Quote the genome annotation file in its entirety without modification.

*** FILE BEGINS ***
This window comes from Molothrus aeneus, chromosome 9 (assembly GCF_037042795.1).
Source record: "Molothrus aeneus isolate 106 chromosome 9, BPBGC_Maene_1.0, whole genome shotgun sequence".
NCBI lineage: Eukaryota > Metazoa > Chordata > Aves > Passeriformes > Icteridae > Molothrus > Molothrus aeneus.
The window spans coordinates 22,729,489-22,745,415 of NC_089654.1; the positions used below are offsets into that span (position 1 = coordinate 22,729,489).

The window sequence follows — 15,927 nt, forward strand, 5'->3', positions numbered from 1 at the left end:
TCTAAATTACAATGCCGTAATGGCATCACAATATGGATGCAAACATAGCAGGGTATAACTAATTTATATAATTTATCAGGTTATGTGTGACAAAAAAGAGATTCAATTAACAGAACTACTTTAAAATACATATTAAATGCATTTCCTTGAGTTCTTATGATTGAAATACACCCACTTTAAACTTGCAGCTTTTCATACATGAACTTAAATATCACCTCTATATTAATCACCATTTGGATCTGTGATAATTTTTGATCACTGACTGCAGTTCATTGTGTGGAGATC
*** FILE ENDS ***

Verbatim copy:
This window comes from Molothrus aeneus, chromosome 9 (assembly GCF_037042795.1).
Source record: "Molothrus aeneus isolate 106 chromosome 9, BPBGC_Maene_1.0, whole genome shotgun sequence".
NCBI lineage: Eukaryota > Metazoa > Chordata > Aves > Passeriformes > Icteridae > Molothrus > Molothrus aeneus.
The window spans coordinates 22,729,489-22,745,415 of NC_089654.1; the positions used below are offsets into that span (position 1 = coordinate 22,729,489).

The window sequence follows — 15,927 nt, forward strand, 5'->3', positions numbered from 1 at the left end:
TCTAAATTACAATGCCGTAATGGCATCACAATATGGATGCAAACATAGCAGGGTATAACTAATTTATATAATTTATCAGGTTATGTGTGACAAAAAAGAGATTCAATTAACAGAACTACTTTAAAATACATATTAAATGCATTTCCTTGAGTTCTTATGATTGAAATACACCCACTTTAAACTTGCAGCTTTTCATACATGAACTTAAATATCACCTCTATATTAATCACCATTTGGATCTGTGATAATTTTTGATCACTGACTGCAGTTCATTGTGTGGAGATC